When two Hungarians fall in love, they may choose to bring a lock to this cage, carve their names into the lock, and then fasten it around a bar. Then, hand-in-hand, they walk a block or so to the Danube a throw the key into the water. This serves as a commitment of their eternal love for each other.
As you can see in the picture, commitment is a little frightening to some people! ;)
Where Can I Find This?: Hop off of tram 47 or 49 at DeÃ¡k Ferenc tÃ©r, the final stop for both of them. You'll see a Starbucks near you as well as the very tip top of a giant basilica and a park nearby. Head into the park going in the direction of the basilica. The Love Lock Block is in an open area near a water fountain in the winding paths of the park shortly before you pass under a small skybridge.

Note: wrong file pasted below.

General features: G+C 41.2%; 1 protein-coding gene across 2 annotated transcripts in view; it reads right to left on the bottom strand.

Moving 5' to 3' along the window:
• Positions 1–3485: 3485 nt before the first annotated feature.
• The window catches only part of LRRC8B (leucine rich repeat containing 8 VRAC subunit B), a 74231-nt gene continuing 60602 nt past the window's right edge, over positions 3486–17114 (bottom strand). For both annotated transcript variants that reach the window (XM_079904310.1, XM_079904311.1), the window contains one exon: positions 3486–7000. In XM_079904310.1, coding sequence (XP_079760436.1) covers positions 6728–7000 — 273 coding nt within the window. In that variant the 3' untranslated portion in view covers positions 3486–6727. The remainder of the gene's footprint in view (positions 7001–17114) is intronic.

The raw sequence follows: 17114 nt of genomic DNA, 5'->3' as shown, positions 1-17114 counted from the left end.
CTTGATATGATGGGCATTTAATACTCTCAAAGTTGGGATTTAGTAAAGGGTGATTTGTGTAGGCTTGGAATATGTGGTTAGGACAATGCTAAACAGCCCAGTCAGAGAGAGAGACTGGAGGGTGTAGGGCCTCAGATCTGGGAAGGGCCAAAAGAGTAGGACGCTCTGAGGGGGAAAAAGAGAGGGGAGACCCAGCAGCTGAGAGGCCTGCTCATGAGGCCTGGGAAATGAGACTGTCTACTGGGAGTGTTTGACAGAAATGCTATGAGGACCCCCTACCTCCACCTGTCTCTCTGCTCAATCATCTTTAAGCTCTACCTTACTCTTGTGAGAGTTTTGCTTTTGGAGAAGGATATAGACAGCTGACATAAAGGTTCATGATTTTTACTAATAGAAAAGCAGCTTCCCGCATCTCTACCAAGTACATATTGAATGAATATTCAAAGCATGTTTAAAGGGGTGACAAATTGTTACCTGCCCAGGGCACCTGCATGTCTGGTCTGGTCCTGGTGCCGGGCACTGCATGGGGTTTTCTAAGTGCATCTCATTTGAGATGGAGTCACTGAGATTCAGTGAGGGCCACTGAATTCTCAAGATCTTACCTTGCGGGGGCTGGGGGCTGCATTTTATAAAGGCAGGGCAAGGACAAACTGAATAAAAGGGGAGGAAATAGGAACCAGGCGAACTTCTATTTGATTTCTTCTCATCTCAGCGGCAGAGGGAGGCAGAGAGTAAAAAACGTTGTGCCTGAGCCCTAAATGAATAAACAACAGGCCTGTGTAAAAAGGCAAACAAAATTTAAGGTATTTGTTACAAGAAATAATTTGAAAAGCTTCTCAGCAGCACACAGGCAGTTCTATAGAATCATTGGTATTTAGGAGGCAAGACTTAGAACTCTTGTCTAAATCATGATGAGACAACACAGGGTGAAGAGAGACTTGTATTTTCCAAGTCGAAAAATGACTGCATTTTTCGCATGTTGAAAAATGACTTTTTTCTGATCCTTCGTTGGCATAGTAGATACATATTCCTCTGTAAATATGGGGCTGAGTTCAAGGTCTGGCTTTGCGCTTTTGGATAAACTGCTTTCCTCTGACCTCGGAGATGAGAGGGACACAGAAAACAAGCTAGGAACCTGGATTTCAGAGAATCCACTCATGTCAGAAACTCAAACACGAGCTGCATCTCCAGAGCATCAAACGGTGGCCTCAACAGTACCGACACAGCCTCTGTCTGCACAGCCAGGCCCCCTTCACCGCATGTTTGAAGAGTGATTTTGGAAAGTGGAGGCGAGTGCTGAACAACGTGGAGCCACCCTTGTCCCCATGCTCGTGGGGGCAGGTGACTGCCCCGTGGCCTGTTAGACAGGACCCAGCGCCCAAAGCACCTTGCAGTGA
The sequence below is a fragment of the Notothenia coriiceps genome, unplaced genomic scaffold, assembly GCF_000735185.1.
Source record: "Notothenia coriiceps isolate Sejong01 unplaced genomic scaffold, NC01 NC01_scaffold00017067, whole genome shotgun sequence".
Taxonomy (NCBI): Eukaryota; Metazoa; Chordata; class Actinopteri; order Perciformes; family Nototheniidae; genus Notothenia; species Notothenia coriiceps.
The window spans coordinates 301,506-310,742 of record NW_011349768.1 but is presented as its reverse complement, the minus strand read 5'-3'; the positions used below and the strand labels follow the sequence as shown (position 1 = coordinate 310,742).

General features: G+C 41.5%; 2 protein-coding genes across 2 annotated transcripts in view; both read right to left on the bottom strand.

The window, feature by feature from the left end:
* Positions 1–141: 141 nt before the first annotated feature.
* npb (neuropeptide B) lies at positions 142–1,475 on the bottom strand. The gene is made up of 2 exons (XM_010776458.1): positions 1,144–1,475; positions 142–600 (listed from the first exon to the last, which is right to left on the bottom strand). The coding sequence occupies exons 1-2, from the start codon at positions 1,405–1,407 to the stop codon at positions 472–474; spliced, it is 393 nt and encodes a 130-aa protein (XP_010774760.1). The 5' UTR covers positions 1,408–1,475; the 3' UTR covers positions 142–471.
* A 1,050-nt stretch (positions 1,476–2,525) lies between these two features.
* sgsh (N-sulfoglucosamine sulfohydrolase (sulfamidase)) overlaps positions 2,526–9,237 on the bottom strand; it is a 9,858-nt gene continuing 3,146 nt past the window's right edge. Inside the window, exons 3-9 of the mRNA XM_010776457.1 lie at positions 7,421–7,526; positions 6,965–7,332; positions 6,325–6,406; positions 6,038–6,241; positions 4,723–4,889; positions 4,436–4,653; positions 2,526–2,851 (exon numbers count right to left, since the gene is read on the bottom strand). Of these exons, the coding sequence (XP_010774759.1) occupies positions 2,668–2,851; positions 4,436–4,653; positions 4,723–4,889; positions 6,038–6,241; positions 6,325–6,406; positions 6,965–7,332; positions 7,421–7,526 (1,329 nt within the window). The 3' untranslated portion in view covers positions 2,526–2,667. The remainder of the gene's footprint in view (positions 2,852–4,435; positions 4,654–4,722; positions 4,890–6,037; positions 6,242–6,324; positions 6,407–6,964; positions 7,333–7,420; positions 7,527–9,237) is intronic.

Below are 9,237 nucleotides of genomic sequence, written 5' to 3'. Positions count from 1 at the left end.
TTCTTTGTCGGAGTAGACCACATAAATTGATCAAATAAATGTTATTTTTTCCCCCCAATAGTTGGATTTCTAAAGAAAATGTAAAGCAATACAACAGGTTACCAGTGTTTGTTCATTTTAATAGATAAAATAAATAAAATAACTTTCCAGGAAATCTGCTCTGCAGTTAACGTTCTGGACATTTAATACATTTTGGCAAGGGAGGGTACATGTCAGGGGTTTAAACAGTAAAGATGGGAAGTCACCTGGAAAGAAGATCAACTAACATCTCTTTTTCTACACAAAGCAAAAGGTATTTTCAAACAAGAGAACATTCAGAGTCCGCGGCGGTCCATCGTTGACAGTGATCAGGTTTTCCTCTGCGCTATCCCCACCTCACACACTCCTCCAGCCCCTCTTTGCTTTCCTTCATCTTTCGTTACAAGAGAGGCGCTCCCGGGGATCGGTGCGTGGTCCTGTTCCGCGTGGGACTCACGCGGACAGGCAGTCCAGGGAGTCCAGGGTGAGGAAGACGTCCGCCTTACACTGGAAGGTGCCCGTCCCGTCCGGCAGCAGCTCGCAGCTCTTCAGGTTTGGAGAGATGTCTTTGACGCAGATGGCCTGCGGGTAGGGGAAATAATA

The Ice Bar - Furniture, sculptures, and even your beverage glasses -- all made of ice!
As soon as you walk in to this igloo-ish place, you'll be hit in the face with a wave of cold air -- after all, the inside temperature is always between -1 and -7 Celsius. Dress accordingly, or snag one of the bar's floor-length ponchos with gloves and insulation.
You might want the gloves. You'll be drinking your beverage out of a block of ice as well.
The entire place -- the walls, furniture, everything -- is made out of ice, and it's all illuminated in beautiful, sparkling colors. There are a variety of both alcoholic and non-alcoholic beverages available, and as long as you are over 18 (the legal drinking age in Hungary), you can treat yourself to any type of alcohol you'd like. Feel free to ask for PÃ¡linka, Hungary's traditional fruit brandy.
Be advised, however, that this place is smallish and there might not be enough room. In fact, you need tickets to get in, so I'd advise buying them ahead of time. For hours of operation, ticket purchase instructions, and general info about the Ice Bar, check out their homepage (now in English!) here: https://www.icebar.hu/index.php?waction=home2